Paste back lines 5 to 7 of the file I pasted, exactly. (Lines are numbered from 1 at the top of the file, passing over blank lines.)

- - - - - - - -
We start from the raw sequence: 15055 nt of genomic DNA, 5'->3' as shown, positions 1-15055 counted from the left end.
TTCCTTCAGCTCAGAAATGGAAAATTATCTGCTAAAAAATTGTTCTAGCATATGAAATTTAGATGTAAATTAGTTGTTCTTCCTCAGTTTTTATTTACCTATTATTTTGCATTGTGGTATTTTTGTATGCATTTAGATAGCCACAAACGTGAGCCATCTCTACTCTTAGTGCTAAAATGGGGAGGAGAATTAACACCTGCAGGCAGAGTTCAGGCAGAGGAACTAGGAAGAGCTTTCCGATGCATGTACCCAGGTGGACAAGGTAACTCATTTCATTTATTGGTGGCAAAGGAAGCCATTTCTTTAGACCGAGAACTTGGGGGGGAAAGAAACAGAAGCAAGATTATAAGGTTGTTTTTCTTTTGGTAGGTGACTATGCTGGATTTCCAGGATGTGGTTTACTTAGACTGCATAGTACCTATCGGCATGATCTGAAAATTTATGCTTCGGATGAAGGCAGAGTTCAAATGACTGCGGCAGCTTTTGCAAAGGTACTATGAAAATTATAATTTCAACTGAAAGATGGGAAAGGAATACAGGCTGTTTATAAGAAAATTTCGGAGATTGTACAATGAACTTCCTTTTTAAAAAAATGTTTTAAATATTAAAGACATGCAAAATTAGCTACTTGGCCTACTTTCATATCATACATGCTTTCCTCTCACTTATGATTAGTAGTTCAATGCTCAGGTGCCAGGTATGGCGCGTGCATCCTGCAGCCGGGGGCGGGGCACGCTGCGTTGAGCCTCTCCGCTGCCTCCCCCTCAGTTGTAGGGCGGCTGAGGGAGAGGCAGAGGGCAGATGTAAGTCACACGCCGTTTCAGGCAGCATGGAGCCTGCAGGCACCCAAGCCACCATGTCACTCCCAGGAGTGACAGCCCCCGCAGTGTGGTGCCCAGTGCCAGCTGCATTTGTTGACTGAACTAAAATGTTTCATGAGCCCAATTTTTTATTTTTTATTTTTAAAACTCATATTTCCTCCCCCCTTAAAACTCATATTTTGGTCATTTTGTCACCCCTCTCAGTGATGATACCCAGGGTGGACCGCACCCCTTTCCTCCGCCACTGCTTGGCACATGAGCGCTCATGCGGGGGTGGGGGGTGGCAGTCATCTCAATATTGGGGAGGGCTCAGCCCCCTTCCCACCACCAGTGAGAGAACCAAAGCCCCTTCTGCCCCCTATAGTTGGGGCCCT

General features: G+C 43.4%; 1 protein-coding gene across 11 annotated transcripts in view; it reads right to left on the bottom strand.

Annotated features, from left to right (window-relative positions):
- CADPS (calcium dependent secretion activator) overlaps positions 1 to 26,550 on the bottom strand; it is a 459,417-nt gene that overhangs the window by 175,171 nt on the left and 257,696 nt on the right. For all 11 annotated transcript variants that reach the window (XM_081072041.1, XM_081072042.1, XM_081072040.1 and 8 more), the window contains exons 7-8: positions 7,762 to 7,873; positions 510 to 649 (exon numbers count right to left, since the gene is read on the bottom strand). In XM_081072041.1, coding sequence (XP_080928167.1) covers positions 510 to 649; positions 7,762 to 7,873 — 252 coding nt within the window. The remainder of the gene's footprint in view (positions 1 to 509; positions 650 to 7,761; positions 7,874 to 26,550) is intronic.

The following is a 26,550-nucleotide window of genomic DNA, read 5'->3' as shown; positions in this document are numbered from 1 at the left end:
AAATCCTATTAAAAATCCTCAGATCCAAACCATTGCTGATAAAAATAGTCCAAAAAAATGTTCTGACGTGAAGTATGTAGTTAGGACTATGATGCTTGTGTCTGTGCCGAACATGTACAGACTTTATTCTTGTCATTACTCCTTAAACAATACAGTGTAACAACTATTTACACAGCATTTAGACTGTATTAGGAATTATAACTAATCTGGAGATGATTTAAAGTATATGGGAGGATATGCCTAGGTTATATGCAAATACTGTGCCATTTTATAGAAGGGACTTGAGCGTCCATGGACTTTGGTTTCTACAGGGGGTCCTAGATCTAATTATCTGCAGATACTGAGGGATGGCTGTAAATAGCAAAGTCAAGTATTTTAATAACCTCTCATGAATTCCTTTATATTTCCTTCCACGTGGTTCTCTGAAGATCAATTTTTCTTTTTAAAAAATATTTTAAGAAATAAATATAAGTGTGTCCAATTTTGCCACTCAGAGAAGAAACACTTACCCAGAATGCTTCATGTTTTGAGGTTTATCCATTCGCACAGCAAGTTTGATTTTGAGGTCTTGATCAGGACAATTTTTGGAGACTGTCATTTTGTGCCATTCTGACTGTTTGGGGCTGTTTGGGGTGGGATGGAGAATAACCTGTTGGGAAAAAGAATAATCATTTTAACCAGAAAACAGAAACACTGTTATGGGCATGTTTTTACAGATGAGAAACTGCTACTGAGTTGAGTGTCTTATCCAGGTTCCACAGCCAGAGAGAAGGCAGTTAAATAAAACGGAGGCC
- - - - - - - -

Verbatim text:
- CADPS (calcium dependent secretion activator) overlaps positions 1 to 26,550 on the bottom strand; it is a 459,417-nt gene that overhangs the window by 175,171 nt on the left and 257,696 nt on the right. For all 11 annotated transcript variants that reach the window (XM_081072041.1, XM_081072042.1, XM_081072040.1 and 8 more), the window contains exons 7-8: positions 7,762 to 7,873; positions 510 to 649 (exon numbers count right to left, since the gene is read on the bottom strand). In XM_081072041.1, coding sequence (XP_080928167.1) covers positions 510 to 649; positions 7,762 to 7,873 — 252 coding nt within the window. The remainder of the gene's footprint in view (positions 1 to 509; positions 650 to 7,761; positions 7,874 to 26,550) is intronic.

The following is a 26,550-nucleotide window of genomic DNA, read 5'->3' as shown; positions in this document are numbered from 1 at the left end:
AAATCCTATTAAAAATCCTCAGATCCAAACCATTGCTGATAAAAATAGTCCAAAAAAATGTTCTGACGTGAAGTATGTAGTTAGGACTATGATGCTTGTGTCTGTGCCGAACATGTACAGACTTTATTCTTGTCATTACTCCTTAAACAATACAGTGTAACAACTATTTACACAGCATTTAGACTGTATTAGGAATTATAACTAATCTGGAGATGATTTAAAGTATATGGGAGGATATGCCTAGGTTATATGCAAATACTGTGCCATTTTATAGAAGGGACTTGAGCGTCCATGGACTTTGGTTTCTACAGGGGGTCCTAGATCTAATTATCTGCAGATACTGAGGGATGGCTGTAAATAGCAAAGTCAAGTATTTTAATAACCTCTCATGAATTCCTTTATATTTCCTTCCACGTGGTTCTCTGAAGATCAATTTTTCTTTTTAAAAAATATTTTAAGAAATAAATATAAGTGTGTCCAATTTTGCCACTCAGAGAAGAAACACTTACCCAGAATGCTTCATGTTTTGAGGTTTATCCATTCGCACAGCAAGTTTGATTTTGAGGTCTTGATCAGGACAATTTTTGGAGACTGTCATTTTGTGCCATTCTGACTGTTTGGGGCTGTTTGGGGTGGGATGGAGAATAACCTGTTGGGAAAAAGAATAATCATTTTAACCAGAAAACAGAAACACTGTTATGGGCATGTTTTTACAGATGAGAAACTGCTACTGAGTTGAGTGTCTTATCCAGGTTCCACAGCCAGAGAGAAGGCAGTTAAATAAAACGGAGGCC